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Measles epidemic

Jack Brockley | May 03, 2019

Father Pedro Opeka stands with children in Akamasoa, Madagascar.

It’s an all-too-familiar scenario in Madagascar: A disaster strikes the island. Disease spreads. People die. Most of them are children.

When cyclones battered coastal areas this past March, Father Pedro Opeka knew what to expect. As founder of Akamasoa — a community that helps families who live in the streets and on the garbage dumps of Madgascar’s capital, Antananarivo — he has, over the past three decades, witnessed the relationship between natural catastrophes and diseases in a country where families live in congested areas, oppose or cannot afford vaccinations and are reluctant to seek medical assistance until treatments are too late.

“Cholera and plague break out every year,” Opeka says.

This past year, however, the cyclones left behind an outbreak of measles. Though usually benign, the disease quickly became an epidemic. About 117,000 cases were reported, according to the World Health Organization. More than 1,200 victims died, of whom nearly 80 percent were under the age of 14.

Thirty-nine of those who died were children from Akamasoa. In response to the epidemic, the Kiwanis Austria District — a longtime supporter of Opeka’s mission — donated 10,000 euro to assist with immunization, treatments and preventative measures.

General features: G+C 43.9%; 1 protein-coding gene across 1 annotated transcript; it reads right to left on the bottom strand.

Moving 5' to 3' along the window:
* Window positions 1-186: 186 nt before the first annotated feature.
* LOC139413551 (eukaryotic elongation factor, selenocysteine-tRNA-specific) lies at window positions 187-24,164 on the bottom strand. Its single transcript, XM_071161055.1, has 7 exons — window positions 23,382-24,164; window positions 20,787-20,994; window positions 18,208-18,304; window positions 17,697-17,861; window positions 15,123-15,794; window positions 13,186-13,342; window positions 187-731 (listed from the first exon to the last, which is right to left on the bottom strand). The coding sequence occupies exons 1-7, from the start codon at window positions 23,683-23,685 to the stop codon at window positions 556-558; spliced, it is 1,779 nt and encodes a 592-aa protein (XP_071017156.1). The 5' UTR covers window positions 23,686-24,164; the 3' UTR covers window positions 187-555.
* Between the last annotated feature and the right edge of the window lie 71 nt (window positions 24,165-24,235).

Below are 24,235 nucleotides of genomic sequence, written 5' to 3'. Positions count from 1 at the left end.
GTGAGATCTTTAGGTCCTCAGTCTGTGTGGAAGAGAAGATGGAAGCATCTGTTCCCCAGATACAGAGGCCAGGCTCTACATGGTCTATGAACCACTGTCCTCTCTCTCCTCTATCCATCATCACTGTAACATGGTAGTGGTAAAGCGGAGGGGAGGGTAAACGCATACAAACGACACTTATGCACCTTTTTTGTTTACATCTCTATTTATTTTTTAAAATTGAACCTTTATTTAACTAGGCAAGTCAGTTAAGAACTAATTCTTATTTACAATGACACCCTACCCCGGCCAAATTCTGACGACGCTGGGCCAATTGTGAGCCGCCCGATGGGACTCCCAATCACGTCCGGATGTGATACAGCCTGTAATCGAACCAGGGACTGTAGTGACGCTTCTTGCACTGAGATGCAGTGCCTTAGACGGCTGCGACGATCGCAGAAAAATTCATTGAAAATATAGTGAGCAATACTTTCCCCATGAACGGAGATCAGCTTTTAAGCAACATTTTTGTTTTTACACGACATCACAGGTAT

“The biggest crisis is over,” Opeka wrote to the Austria District this past March. “But too many people are living in too small of a space. … Every year, the cyclone season causes epidemics that, with limited resources, are hardly possible to keep in check.”

This past March, the Vatican reported that Pope Francis would visit Madagascar in September. Crux, an online newspaper that focuses on news related to the Roman Catholic Church, mentioned the pope’s “alleged” interest in visiting Akamasoa.

In 2005, Kiwanis International awarded Opeka its World Service Medal for his devotion to the “poorest of the poor.” Akamasoa has been a recipient of Kiwanis Children’s Fund grants.

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